Rosanne Cash, Johnny Cash’s daughter but a longtime New Yorker, looks South in her new CD
All roads lead South on the new Rosanne Cash CD.
Nearly every song name-drops a place below the Mason-Dixon line, from Nashville to Mobile to Mississippi to, most often, Memphis, a city that serves as a central character in no fewer than three of the pieces.
More, the lyrics allude to the Tallahatchie Bridge — made mythic by Bobbie Gentry’s Southern Gothic smash “Ode to Billie Joe” — and to Money Road, where, in 1955, black teen Emmett Till talked to a white woman, an innocent act that led to his murder at the hands of a racist mob.
That’s a lot of history to reference on one disc, but it’s not a legacy that belongs only in schoolbooks. As the daughter of, and most famous heir to, Americana legend Johnny Cash, Rosanne has the story of the South running in her veins. Even so, she has lived in the ultimate northern city — New York — for more than 20 years, evolving a style of music that strayed far from rootsy sounds into something more refined and universal.
“The River & the Thread”
On “The River & the Thread,” she means to shrink that distance. To do so, she fashioned a concept album about the attempt to integrate where you came from with who you have become.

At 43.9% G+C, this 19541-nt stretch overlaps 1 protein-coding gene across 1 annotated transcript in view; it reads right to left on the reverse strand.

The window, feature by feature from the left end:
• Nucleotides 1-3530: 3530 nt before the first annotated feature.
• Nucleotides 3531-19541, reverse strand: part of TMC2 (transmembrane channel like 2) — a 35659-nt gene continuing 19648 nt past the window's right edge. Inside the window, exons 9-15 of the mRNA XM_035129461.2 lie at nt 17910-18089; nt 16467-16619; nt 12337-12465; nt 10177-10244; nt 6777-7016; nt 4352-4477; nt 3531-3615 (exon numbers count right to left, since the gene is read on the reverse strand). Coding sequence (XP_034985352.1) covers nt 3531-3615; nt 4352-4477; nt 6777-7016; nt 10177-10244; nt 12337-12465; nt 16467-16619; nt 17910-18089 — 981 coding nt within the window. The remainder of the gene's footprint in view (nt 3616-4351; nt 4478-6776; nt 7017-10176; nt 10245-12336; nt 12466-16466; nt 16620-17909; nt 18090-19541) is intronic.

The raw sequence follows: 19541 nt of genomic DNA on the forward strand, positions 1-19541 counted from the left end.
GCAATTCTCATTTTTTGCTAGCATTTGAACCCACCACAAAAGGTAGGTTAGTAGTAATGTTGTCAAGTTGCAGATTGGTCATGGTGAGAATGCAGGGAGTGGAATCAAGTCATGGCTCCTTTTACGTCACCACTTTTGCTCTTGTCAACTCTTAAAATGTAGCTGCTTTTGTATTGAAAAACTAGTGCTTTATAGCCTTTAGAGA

The search comes at an interesting time for Cash. Her last two albums reacted to the death of her dad in 2003, first through the straight mourning of “Black Cadillac” in 2006, then three years later in “The List,” which featured covers of the songs her father admired most.
For her latest Southern sojourn, Cash has revived some of the twanging and bluesy sounds of her Nashville hit period of the 1980s — minus the Music Row slickness but with a different kind of gloss. Cash’s brands of country, folk and blues haven’t a trace of dirt under their fingers. It’s all careful, clean and elevated. One song, “Night School,” even verges on art song.
That makes sense. As a child of privilege, Cash can’t act like she was born in a holler. Instead, she translates the passion and specificity of roots music into her own graceful language. The tunes she wrote, with husband and producer John Leventhal, recall the prettier singer-songwriter efforts of the ’70s.
As always, Cash’s vocals aren’t brimming with character, but their tidiness suits her observational lyrics and considered personality. Together, they lead her home by a route laid out clearly enough to show just how far she strayed.